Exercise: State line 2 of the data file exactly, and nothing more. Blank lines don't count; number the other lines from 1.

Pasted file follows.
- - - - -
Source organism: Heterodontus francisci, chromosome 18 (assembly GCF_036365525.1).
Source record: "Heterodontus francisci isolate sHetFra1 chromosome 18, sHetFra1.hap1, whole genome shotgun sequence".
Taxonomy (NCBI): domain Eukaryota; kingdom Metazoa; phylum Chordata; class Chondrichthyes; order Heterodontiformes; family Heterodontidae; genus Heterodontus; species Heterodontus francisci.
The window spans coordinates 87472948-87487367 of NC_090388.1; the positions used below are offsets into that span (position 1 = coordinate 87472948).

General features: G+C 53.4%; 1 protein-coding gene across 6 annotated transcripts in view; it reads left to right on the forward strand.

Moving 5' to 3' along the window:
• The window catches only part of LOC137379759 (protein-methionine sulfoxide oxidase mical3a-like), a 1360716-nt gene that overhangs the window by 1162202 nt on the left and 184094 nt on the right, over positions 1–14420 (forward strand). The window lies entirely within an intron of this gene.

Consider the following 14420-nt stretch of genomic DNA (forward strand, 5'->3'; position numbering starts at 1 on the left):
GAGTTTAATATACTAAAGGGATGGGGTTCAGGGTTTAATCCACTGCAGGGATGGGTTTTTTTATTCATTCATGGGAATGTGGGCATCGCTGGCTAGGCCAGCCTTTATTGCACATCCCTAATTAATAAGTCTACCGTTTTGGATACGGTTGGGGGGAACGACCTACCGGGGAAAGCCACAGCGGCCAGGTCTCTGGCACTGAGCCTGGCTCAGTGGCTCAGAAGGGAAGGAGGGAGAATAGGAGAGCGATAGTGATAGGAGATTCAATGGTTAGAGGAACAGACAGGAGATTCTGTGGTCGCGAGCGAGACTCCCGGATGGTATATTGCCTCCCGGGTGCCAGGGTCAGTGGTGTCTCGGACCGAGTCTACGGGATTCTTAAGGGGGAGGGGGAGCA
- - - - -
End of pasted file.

Source record: "Heterodontus francisci isolate sHetFra1 chromosome 18, sHetFra1.hap1, whole genome shotgun sequence".